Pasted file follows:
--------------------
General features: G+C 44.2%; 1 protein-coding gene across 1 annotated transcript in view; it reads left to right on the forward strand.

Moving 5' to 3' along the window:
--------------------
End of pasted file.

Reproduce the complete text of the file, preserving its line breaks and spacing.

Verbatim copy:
General features: G+C 44.2%; 1 protein-coding gene across 1 annotated transcript in view; it reads left to right on the forward strand.

Moving 5' to 3' along the window: